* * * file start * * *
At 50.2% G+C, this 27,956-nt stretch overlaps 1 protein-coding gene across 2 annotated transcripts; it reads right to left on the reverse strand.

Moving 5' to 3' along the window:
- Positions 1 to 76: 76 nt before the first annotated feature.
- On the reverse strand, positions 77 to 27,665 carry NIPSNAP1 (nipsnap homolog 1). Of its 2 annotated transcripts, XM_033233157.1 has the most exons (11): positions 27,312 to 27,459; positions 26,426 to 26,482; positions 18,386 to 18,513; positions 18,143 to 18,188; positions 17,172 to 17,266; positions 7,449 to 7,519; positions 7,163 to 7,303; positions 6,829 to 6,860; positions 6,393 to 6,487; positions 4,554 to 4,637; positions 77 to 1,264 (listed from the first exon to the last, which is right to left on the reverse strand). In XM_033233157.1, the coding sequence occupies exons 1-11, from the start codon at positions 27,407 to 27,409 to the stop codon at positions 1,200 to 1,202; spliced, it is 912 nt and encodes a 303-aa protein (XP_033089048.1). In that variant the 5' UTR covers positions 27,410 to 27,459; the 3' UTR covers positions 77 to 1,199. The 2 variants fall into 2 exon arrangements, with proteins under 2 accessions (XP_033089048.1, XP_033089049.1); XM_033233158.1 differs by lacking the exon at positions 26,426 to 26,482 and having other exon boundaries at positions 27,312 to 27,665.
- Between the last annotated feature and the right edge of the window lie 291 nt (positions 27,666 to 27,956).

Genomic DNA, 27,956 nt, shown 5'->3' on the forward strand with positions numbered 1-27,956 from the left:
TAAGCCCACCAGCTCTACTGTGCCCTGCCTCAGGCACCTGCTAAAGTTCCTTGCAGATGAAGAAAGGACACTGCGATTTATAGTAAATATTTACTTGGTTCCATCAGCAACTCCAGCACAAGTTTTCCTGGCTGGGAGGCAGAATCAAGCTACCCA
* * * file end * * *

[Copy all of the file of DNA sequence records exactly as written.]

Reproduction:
At 50.2% G+C, this 27,956-nt stretch overlaps 1 protein-coding gene across 2 annotated transcripts; it reads right to left on the reverse strand.

Moving 5' to 3' along the window:
- Positions 1 to 76: 76 nt before the first annotated feature.
- On the reverse strand, positions 77 to 27,665 carry NIPSNAP1 (nipsnap homolog 1). Of its 2 annotated transcripts, XM_033233157.1 has the most exons (11): positions 27,312 to 27,459; positions 26,426 to 26,482; positions 18,386 to 18,513; positions 18,143 to 18,188; positions 17,172 to 17,266; positions 7,449 to 7,519; positions 7,163 to 7,303; positions 6,829 to 6,860; positions 6,393 to 6,487; positions 4,554 to 4,637; positions 77 to 1,264 (listed from the first exon to the last, which is right to left on the reverse strand). In XM_033233157.1, the coding sequence occupies exons 1-11, from the start codon at positions 27,407 to 27,409 to the stop codon at positions 1,200 to 1,202; spliced, it is 912 nt and encodes a 303-aa protein (XP_033089048.1). In that variant the 5' UTR covers positions 27,410 to 27,459; the 3' UTR covers positions 77 to 1,199. The 2 variants fall into 2 exon arrangements, with proteins under 2 accessions (XP_033089048.1, XP_033089049.1); XM_033233158.1 differs by lacking the exon at positions 26,426 to 26,482 and having other exon boundaries at positions 27,312 to 27,665.
- Between the last annotated feature and the right edge of the window lie 291 nt (positions 27,666 to 27,956).

Genomic DNA, 27,956 nt, shown 5'->3' on the forward strand with positions numbered 1-27,956 from the left:
TAAGCCCACCAGCTCTACTGTGCCCTGCCTCAGGCACCTGCTAAAGTTCCTTGCAGATGAAGAAAGGACACTGCGATTTATAGTAAATATTTACTTGGTTCCATCAGCAACTCCAGCACAAGTTTTCCTGGCTGGGAGGCAGAATCAAGCTACCCA